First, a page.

Act Quickly on Abortion Protests

January 15, 1993

The Supreme Court says anti-abortionists can legally demonstrate, protest and even, apparently, coerce women trying enter clinics where abortions are performed without violating a 120-year-old civil rights law. The jurisprudence of the decision is no doubt correct, but the result is going to be unfortunate, at least temporarily.

The 1871 law was aimed at preventing organized private citizens from discriminating against any "class" of citizens protected by the Constitution. It was a response to the Ku Klux Klan. Many Southern states' law enforcement officials wouldn't or couldn't protect blacks from the Klan.

In an opinion for a six-justice majority, Justice Antonin Scalia said that "women" may or may not be a protected class but "women seeking abortions" certainly are not. Therefore, it is up to state and local law enforcement to prevent anti-abortion demonstrators from crossing the line from protest to intimidation or assault -- unless and until Congress passes a new law specifically saying that some of the tactics employed by such organizations as Operation Rescue are a federal crime.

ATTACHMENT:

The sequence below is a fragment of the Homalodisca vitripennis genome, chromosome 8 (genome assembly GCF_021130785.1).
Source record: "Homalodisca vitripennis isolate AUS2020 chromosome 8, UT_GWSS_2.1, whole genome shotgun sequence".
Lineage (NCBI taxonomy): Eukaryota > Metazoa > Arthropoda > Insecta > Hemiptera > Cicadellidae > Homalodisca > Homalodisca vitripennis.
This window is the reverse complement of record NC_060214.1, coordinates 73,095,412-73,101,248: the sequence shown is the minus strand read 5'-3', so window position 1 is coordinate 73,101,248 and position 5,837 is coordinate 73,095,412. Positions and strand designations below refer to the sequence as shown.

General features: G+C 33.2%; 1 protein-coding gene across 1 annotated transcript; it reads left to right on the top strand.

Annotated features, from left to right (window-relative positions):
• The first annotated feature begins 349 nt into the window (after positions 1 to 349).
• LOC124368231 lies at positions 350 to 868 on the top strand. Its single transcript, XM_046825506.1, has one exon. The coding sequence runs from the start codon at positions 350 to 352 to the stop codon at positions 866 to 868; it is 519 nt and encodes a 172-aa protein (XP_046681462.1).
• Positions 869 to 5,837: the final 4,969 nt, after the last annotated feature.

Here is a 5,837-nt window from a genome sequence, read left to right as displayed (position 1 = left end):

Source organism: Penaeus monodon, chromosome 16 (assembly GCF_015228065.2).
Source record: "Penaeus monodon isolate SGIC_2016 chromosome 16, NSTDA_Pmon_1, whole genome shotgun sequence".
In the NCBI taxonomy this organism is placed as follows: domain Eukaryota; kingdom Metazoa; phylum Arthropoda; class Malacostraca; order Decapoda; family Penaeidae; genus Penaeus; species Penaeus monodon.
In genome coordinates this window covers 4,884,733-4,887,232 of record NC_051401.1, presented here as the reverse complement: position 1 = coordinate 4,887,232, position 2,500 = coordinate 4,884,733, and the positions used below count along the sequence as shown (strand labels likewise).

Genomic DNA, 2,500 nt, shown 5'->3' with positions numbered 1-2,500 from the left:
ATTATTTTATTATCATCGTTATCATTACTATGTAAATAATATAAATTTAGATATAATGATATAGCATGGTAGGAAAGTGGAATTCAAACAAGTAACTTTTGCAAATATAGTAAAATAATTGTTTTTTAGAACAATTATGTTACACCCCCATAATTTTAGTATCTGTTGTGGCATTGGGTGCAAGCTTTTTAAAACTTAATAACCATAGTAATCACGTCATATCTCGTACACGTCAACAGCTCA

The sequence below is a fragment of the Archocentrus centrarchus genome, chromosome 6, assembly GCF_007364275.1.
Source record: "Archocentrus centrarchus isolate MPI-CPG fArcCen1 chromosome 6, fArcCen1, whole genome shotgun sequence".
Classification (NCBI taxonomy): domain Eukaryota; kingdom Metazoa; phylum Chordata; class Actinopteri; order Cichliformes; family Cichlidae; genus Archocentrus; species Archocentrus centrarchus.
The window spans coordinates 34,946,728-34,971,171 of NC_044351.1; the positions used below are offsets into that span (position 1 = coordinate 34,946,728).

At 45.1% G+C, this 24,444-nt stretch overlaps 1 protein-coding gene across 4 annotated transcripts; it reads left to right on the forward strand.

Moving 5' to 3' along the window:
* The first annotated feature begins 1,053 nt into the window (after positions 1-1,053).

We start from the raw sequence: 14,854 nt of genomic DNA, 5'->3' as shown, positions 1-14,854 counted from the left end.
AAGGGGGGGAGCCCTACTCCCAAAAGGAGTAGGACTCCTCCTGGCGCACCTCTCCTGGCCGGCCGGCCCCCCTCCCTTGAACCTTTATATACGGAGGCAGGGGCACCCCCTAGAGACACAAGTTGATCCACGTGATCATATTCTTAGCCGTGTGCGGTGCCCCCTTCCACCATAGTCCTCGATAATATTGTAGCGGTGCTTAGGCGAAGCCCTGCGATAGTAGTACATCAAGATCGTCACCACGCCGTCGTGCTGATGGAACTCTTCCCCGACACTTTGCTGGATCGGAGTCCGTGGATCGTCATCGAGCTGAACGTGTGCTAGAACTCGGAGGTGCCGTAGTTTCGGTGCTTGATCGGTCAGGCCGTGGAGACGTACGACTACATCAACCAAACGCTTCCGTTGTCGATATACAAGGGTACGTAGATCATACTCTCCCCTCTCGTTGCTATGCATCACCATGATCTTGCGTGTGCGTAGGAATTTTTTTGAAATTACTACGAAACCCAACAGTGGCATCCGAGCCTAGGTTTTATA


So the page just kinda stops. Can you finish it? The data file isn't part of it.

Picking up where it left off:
Operation Rescue is not exactly the Klan, but it is a threat to individual women and health-care professionals. It is also a threat to the good order of the communities it targets. Wichita, Kan., for one, learned that to its dismay in 1991. Thousands of anti-abortionists converged there and for days on end conducted massive, abusive protests. Even with the old Klan law invoked by a local federal judge, the impact on the community was expensive, disruptive and painful.

The 1871 law also stated that it could be triggered whenever local police were overwhelmed by organized private groups. We think on this point federal protection should be authorized, protected class or not. But the Supreme Court also rejected this notion. That means the next Wichita-type operation in a small city could be much worse than what we have seen so far. That is why Congress should quickly enact a new law. President-elect Clinton said during the campaign he favored such a law that he would certainly sign it.

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